# SDE for particle, PDE for the density

Given a particle on the plane we can assume that it follows 2D Brownian motion. On the other hand if there is a lot of such a Brownian particles one can be interested in the evolution of the density of such particles.

How is the PDE for the density derived? I guess it should be similar to the heat equation and there should be connection with a gas dynamics. Could you refer me to the literature?

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${d\phi \over dt} = {1\over 2} \nabla^2 \phi$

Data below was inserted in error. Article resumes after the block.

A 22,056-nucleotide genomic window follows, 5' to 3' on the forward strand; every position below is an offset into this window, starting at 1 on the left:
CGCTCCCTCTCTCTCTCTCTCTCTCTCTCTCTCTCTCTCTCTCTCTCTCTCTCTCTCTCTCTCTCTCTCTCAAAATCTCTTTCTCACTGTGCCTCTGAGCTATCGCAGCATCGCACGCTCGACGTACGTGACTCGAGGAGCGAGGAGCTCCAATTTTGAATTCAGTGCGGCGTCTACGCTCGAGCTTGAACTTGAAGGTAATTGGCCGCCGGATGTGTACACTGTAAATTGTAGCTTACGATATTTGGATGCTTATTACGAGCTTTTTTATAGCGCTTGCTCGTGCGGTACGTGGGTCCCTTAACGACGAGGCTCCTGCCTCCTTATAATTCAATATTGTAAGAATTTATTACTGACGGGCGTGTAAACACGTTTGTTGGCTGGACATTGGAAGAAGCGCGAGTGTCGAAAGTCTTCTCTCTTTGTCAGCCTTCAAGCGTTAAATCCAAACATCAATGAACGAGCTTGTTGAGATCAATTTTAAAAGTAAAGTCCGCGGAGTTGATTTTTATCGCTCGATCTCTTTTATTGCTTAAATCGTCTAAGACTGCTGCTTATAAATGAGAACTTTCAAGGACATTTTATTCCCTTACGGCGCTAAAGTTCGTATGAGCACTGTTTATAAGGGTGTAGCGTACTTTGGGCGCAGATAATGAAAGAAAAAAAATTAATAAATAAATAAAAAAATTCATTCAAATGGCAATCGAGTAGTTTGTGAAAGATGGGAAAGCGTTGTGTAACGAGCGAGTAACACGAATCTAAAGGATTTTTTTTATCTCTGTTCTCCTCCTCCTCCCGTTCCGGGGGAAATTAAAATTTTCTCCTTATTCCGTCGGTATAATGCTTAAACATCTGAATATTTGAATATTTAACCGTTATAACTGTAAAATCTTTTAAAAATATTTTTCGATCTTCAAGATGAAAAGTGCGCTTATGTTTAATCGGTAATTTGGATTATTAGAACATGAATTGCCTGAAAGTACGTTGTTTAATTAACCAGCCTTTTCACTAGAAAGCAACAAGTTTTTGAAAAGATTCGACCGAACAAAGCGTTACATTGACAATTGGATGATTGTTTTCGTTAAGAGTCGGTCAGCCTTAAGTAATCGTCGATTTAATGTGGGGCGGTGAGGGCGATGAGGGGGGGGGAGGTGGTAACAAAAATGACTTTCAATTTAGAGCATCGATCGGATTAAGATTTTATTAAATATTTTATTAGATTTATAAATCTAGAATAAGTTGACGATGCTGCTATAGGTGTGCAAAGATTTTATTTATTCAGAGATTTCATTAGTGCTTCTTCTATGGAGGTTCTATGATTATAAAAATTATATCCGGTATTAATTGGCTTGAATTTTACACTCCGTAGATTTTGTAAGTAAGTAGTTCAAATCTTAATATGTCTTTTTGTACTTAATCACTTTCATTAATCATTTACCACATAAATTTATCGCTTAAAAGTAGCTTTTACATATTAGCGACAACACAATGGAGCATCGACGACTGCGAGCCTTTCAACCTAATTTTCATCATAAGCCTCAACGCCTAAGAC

But this still leaves a scaling invariance, if you rescale space by a certain amount, and time by the same amount squared, you get the same equation back. So the fundamental solution must be proportional to a scaling function: f({x^2\over t}) and you can solve for the solution, which is a spreading gaussian $\phi(x,t) = {1\over (2\pi t)^{d/2}} e^{-{x^2\over 2t}}$, where d is the dimension of space. (a product of one-dimensional Gaussians). This collection of ideas form a circle, because the same distribution is in the definition of Brownian motion, and comes from the central limit theorem.